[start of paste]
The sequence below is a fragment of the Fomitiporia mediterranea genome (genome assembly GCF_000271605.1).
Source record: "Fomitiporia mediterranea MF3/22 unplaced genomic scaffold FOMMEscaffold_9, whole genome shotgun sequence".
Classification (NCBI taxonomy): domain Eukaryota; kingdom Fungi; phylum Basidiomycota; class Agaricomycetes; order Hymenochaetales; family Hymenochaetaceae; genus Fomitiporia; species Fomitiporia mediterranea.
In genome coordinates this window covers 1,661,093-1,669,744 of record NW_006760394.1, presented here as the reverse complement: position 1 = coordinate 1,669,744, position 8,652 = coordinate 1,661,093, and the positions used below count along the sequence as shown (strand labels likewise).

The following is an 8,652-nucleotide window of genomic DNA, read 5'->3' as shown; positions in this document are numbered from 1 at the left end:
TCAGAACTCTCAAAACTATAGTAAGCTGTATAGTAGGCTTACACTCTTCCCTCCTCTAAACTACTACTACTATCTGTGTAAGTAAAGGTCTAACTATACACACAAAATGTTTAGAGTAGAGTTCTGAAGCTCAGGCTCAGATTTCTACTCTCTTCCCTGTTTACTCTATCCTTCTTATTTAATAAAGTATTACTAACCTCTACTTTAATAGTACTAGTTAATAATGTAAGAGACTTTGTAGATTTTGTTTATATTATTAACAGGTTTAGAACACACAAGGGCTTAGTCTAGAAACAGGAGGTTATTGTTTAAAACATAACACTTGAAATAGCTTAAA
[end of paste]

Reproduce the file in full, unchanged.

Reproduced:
The sequence below is a fragment of the Fomitiporia mediterranea genome (genome assembly GCF_000271605.1).
Source record: "Fomitiporia mediterranea MF3/22 unplaced genomic scaffold FOMMEscaffold_9, whole genome shotgun sequence".
Classification (NCBI taxonomy): domain Eukaryota; kingdom Fungi; phylum Basidiomycota; class Agaricomycetes; order Hymenochaetales; family Hymenochaetaceae; genus Fomitiporia; species Fomitiporia mediterranea.
In genome coordinates this window covers 1,661,093-1,669,744 of record NW_006760394.1, presented here as the reverse complement: position 1 = coordinate 1,669,744, position 8,652 = coordinate 1,661,093, and the positions used below count along the sequence as shown (strand labels likewise).

The following is an 8,652-nucleotide window of genomic DNA, read 5'->3' as shown; positions in this document are numbered from 1 at the left end:
TCAGAACTCTCAAAACTATAGTAAGCTGTATAGTAGGCTTACACTCTTCCCTCCTCTAAACTACTACTACTATCTGTGTAAGTAAAGGTCTAACTATACACACAAAATGTTTAGAGTAGAGTTCTGAAGCTCAGGCTCAGATTTCTACTCTCTTCCCTGTTTACTCTATCCTTCTTATTTAATAAAGTATTACTAACCTCTACTTTAATAGTACTAGTTAATAATGTAAGAGACTTTGTAGATTTTGTTTATATTATTAACAGGTTTAGAACACACAAGGGCTTAGTCTAGAAACAGGAGGTTATTGTTTAAAACATAACACTTGAAATAGCTTAAA